Posted by: rolfsky | April 19, 2010

is innovation nature or nurture?

When I speak at conferences, I am often posed with questions like:

  • how can I be more innovative?
  • how can my company innovate more?

In that question there is another question hiding, is “innovation” something born, or something bred?

Can you learn to be innovative, or only ‘have it from the start’?

Innovation is the combination of both the knack, and the skills.

With the knack only, you will get great ideas and fail to make anything come of them. With the skills only, you will be forever waiting for inspiration.

In the corporate world, we often see companies with the skills, but no knack for great ideas slowly wasting away into mediocrity. This is a problem of selection bias, as few companies with great ideas and no skills ever progress beyond conversations in the pub. The few who are left, if stagnating in their industry, are clinging to optimizing one good idea they had a long time ago.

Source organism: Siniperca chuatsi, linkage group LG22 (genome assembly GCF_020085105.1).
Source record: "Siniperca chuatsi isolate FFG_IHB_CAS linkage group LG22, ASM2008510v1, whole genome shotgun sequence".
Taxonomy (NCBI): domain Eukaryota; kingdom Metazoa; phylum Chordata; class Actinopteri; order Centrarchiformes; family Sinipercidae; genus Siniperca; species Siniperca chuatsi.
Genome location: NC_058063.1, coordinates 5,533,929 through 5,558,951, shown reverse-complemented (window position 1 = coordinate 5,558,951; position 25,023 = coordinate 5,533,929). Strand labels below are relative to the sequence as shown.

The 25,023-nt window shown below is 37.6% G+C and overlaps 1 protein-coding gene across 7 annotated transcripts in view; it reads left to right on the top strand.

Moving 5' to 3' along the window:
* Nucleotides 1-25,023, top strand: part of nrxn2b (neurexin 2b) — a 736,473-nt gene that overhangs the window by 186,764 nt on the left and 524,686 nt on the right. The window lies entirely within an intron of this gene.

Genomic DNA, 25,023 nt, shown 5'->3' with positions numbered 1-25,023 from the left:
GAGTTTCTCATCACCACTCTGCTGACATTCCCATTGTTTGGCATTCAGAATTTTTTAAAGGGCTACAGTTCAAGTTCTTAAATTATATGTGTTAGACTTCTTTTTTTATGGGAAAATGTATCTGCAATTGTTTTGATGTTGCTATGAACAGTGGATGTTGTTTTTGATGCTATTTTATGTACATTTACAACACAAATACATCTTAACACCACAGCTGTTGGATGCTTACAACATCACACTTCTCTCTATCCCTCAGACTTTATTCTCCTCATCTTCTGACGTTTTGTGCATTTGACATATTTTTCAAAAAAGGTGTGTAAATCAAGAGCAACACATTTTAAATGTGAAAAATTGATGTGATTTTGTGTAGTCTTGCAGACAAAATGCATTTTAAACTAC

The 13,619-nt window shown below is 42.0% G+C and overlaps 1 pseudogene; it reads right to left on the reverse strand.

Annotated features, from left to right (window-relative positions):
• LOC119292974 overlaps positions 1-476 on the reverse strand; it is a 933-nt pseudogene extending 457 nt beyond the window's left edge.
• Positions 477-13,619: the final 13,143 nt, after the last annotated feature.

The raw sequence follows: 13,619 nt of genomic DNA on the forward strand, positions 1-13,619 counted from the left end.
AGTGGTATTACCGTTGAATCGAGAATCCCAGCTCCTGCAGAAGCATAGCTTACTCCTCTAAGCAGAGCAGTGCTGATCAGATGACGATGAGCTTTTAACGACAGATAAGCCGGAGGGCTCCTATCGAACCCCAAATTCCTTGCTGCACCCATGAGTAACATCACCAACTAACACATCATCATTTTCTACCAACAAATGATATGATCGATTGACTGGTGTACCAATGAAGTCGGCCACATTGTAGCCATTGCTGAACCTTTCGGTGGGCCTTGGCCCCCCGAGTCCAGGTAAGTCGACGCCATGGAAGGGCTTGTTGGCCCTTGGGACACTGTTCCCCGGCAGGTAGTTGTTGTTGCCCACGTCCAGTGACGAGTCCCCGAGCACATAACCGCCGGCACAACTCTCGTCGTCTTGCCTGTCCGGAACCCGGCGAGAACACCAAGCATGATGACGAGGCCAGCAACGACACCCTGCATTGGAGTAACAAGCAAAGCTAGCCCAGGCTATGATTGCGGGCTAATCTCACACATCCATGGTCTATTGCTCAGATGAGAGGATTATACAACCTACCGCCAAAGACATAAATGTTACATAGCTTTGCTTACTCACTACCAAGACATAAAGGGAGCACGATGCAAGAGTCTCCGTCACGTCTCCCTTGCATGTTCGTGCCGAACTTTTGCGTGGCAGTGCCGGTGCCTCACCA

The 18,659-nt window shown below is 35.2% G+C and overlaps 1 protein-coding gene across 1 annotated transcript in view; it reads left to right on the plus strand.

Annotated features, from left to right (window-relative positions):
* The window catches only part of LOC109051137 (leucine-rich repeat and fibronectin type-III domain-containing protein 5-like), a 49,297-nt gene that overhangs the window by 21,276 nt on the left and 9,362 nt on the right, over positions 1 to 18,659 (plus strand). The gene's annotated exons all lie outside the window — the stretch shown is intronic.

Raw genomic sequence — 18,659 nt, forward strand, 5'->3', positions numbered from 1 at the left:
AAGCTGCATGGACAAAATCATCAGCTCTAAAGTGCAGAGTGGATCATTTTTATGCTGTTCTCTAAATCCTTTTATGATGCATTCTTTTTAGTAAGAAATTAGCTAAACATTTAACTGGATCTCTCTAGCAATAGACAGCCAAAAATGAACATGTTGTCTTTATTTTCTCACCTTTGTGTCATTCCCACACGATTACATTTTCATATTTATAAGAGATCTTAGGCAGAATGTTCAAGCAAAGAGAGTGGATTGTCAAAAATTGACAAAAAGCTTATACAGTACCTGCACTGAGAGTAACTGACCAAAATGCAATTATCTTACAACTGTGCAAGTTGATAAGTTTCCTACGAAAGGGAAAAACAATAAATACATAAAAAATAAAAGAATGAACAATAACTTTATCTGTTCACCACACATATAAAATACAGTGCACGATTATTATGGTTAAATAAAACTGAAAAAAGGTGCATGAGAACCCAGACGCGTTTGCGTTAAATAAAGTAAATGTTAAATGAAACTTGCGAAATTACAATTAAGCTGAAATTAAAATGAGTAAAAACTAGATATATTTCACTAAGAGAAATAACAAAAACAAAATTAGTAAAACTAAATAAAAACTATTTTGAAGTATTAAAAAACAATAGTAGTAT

Individual innovators and innovative companies share something in common: the capacity to embrace the trend-setting, mold-breaking, mind-bending concept brought forth in innovation and then execute on that idea with passion, flair, and speed.

If you want to build amazing houses, you need amazing architects, and amazing builders.

Whether by accident or intent, successful innovative companies and innovative individuals have found a way of balance both the nature and the nurture of great ideas. The incredible is heard with welcoming ears, prioritized against the current goals, and swiftly put in place if possible. Having the idea is one step, making it happen is another one all together.

Luckily, great ideas and innovators are easy to spot if we know where to look (just look for wild gesturing and a fire in their eyes); and once we know who they are, we can build a team around them if need be.

As both employers and employees, we can focus on the setting up the structure upon which great ideas can happen; helping the nature along with a little nurturing of our own.


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